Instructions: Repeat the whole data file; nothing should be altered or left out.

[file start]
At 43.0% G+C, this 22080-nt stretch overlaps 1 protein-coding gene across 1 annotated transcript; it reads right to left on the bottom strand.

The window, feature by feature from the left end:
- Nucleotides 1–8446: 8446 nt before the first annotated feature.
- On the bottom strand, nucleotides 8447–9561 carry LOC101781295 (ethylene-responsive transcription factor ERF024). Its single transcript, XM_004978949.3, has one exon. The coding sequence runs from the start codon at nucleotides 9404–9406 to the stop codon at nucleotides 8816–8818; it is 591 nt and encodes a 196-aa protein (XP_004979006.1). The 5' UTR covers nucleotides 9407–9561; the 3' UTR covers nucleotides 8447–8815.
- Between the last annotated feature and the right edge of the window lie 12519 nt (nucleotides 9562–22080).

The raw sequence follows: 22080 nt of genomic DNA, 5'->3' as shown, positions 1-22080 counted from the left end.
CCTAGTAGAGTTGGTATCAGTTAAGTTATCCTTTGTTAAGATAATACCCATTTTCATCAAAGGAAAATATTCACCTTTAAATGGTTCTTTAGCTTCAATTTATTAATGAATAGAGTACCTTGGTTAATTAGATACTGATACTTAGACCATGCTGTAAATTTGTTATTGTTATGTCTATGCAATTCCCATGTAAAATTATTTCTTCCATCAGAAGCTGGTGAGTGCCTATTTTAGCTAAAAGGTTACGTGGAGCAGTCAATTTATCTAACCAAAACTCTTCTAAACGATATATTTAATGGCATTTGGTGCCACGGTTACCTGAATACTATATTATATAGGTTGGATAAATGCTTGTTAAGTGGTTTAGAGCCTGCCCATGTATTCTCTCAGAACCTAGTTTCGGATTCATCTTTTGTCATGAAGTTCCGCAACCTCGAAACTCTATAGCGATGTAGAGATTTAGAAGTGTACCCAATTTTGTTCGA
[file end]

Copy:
At 43.0% G+C, this 22080-nt stretch overlaps 1 protein-coding gene across 1 annotated transcript; it reads right to left on the bottom strand.

The window, feature by feature from the left end:
- Nucleotides 1–8446: 8446 nt before the first annotated feature.
- On the bottom strand, nucleotides 8447–9561 carry LOC101781295 (ethylene-responsive transcription factor ERF024). Its single transcript, XM_004978949.3, has one exon. The coding sequence runs from the start codon at nucleotides 9404–9406 to the stop codon at nucleotides 8816–8818; it is 591 nt and encodes a 196-aa protein (XP_004979006.1). The 5' UTR covers nucleotides 9407–9561; the 3' UTR covers nucleotides 8447–8815.
- Between the last annotated feature and the right edge of the window lie 12519 nt (nucleotides 9562–22080).

The raw sequence follows: 22080 nt of genomic DNA, 5'->3' as shown, positions 1-22080 counted from the left end.
CCTAGTAGAGTTGGTATCAGTTAAGTTATCCTTTGTTAAGATAATACCCATTTTCATCAAAGGAAAATATTCACCTTTAAATGGTTCTTTAGCTTCAATTTATTAATGAATAGAGTACCTTGGTTAATTAGATACTGATACTTAGACCATGCTGTAAATTTGTTATTGTTATGTCTATGCAATTCCCATGTAAAATTATTTCTTCCATCAGAAGCTGGTGAGTGCCTATTTTAGCTAAAAGGTTACGTGGAGCAGTCAATTTATCTAACCAAAACTCTTCTAAACGATATATTTAATGGCATTTGGTGCCACGGTTACCTGAATACTATATTATATAGGTTGGATAAATGCTTGTTAAGTGGTTTAGAGCCTGCCCATGTATTCTCTCAGAACCTAGTTTCGGATTCATCTTTTGTCATGAAGTTCCGCAACCTCGAAACTCTATAGCGATGTAGAGATTTAGAAGTGTACCCAATTTTGTTCGA